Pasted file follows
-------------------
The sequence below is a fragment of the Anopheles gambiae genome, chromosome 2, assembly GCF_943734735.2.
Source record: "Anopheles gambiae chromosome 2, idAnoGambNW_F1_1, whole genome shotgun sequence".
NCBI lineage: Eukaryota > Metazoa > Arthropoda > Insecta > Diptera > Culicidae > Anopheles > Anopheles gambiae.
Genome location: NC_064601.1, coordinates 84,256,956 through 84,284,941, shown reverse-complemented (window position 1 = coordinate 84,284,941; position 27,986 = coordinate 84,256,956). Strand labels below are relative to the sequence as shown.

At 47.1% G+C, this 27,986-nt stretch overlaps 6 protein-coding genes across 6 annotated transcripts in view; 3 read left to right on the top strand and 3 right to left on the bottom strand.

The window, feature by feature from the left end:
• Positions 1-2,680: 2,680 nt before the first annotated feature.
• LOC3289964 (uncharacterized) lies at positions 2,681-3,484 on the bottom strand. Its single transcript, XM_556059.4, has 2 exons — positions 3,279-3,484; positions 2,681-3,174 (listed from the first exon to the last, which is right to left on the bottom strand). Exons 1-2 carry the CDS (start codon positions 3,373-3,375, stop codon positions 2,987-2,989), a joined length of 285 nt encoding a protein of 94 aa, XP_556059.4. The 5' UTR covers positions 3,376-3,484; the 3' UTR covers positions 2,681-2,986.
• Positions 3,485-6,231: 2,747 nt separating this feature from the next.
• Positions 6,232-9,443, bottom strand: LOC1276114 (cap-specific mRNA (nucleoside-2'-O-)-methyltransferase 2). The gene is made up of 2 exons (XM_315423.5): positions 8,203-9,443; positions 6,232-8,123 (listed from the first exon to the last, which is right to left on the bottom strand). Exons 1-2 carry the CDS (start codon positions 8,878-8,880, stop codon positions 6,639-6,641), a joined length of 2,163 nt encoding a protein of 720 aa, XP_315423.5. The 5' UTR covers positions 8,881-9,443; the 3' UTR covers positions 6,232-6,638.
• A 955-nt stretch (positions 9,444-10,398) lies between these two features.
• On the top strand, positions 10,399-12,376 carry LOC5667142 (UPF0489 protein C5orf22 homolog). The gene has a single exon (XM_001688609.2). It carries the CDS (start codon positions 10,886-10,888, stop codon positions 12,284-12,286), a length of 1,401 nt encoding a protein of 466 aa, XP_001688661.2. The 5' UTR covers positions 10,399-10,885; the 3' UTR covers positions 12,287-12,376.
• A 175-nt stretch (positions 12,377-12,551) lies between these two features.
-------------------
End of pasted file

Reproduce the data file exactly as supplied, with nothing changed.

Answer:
The sequence below is a fragment of the Anopheles gambiae genome, chromosome 2, assembly GCF_943734735.2.
Source record: "Anopheles gambiae chromosome 2, idAnoGambNW_F1_1, whole genome shotgun sequence".
NCBI lineage: Eukaryota > Metazoa > Arthropoda > Insecta > Diptera > Culicidae > Anopheles > Anopheles gambiae.
Genome location: NC_064601.1, coordinates 84,256,956 through 84,284,941, shown reverse-complemented (window position 1 = coordinate 84,284,941; position 27,986 = coordinate 84,256,956). Strand labels below are relative to the sequence as shown.

At 47.1% G+C, this 27,986-nt stretch overlaps 6 protein-coding genes across 6 annotated transcripts in view; 3 read left to right on the top strand and 3 right to left on the bottom strand.

The window, feature by feature from the left end:
• Positions 1-2,680: 2,680 nt before the first annotated feature.
• LOC3289964 (uncharacterized) lies at positions 2,681-3,484 on the bottom strand. Its single transcript, XM_556059.4, has 2 exons — positions 3,279-3,484; positions 2,681-3,174 (listed from the first exon to the last, which is right to left on the bottom strand). Exons 1-2 carry the CDS (start codon positions 3,373-3,375, stop codon positions 2,987-2,989), a joined length of 285 nt encoding a protein of 94 aa, XP_556059.4. The 5' UTR covers positions 3,376-3,484; the 3' UTR covers positions 2,681-2,986.
• Positions 3,485-6,231: 2,747 nt separating this feature from the next.
• Positions 6,232-9,443, bottom strand: LOC1276114 (cap-specific mRNA (nucleoside-2'-O-)-methyltransferase 2). The gene is made up of 2 exons (XM_315423.5): positions 8,203-9,443; positions 6,232-8,123 (listed from the first exon to the last, which is right to left on the bottom strand). Exons 1-2 carry the CDS (start codon positions 8,878-8,880, stop codon positions 6,639-6,641), a joined length of 2,163 nt encoding a protein of 720 aa, XP_315423.5. The 5' UTR covers positions 8,881-9,443; the 3' UTR covers positions 6,232-6,638.
• A 955-nt stretch (positions 9,444-10,398) lies between these two features.
• On the top strand, positions 10,399-12,376 carry LOC5667142 (UPF0489 protein C5orf22 homolog). The gene has a single exon (XM_001688609.2). It carries the CDS (start codon positions 10,886-10,888, stop codon positions 12,284-12,286), a length of 1,401 nt encoding a protein of 466 aa, XP_001688661.2. The 5' UTR covers positions 10,399-10,885; the 3' UTR covers positions 12,287-12,376.
• A 175-nt stretch (positions 12,377-12,551) lies between these two features.